The senator representing Benue North East Senatorial district and chairman Senate Committee on Power, Dst. Sen. Gabriel Suswan has said the Electricity Bill, 2022 which was passed into law on Wednesday, has primarily de-monopolised power generation in Nigeria.
He said the space to generate power has been opened to an extent that states and individuals can venture into power generation and distribution.
Noted, same model was used in China and made the country have stability in power generation, adding that the endless power challenge in the country has made the National Assembly through the Committee on Power, which he chairs and other stakeholders to look elsewhere in solving the problem.
Speaking at a press briefing with the Senate Press Corps after Wednesday’s plenary during which the bill was passed into law, Senator Suswam pointed out that States can also license investors in power, though, the power generation and distribution should be within the state.
He said: The State can now generate its own source of power. Any State that has the capacity without a license could do so knowing that the issue of electricity was part of the concurrent part of our Constitution.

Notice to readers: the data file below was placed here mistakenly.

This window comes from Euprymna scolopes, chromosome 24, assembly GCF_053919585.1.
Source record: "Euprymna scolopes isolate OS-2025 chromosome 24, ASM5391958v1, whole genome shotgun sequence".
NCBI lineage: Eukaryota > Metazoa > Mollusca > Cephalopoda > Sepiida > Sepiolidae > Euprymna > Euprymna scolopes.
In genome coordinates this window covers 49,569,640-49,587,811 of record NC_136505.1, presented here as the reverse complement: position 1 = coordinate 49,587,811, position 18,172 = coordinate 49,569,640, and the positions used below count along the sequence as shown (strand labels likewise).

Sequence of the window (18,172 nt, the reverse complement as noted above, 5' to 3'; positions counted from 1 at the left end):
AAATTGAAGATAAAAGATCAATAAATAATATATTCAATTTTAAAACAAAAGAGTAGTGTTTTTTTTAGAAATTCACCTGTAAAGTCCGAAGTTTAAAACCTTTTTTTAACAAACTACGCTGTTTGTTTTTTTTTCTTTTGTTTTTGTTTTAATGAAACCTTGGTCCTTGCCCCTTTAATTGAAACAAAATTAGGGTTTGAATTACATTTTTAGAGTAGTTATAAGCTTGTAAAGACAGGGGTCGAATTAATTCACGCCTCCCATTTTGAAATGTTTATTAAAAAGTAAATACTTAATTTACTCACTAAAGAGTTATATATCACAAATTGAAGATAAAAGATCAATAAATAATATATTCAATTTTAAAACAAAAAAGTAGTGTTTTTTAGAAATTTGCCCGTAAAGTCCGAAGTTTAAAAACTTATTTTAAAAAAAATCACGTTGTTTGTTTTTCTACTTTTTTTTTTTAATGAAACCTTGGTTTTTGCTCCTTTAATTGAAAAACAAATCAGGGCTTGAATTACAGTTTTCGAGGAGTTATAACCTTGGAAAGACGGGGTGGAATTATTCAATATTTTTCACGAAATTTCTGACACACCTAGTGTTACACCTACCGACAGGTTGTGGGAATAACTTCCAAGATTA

“The Act has allowed the licensing of people who have the capacity to go into establishing mini-grids. Not just the mini-grids, but power plants within the State. It means that the State’s licensed power plant would not be allowed beyond their State.
“Anything that is beyond the State will be licensed by the Nigeria Electricity Regulatory Commission (NERC) and the State that will be licensed will have their own regulatory authority just like we have NERC at the Federal.
“To license mini grids for individuals who have the capacity to establish the mini-grid and operate within the franchise that would be given to them either by the state or the federal government.
According to him, renewable energy generation has been provided with legal backing in the bill.
“Also, the issue of renewable energy will now have a legal backing besides generating one megawatt as an alternative source of power and has also been incorporated and provided. So, all of these have legal backing for those who want to generate power.
“We are looking for ways to solve power problems. Some time ago, I was in China and some of the power generated is owned by the community within the community and there is electricity throughout wherever you go.
“That is to say that the space is now open and there is a little restriction to generate power and distribute.
“When the president eventually signs the bill, you will see that anyone who wants to generate power below one megawatt doesn’t need a license to do that
“We have also expanded the powers of NERC as a regulator so that they can be able to regulate and address the issue of failing licensees.”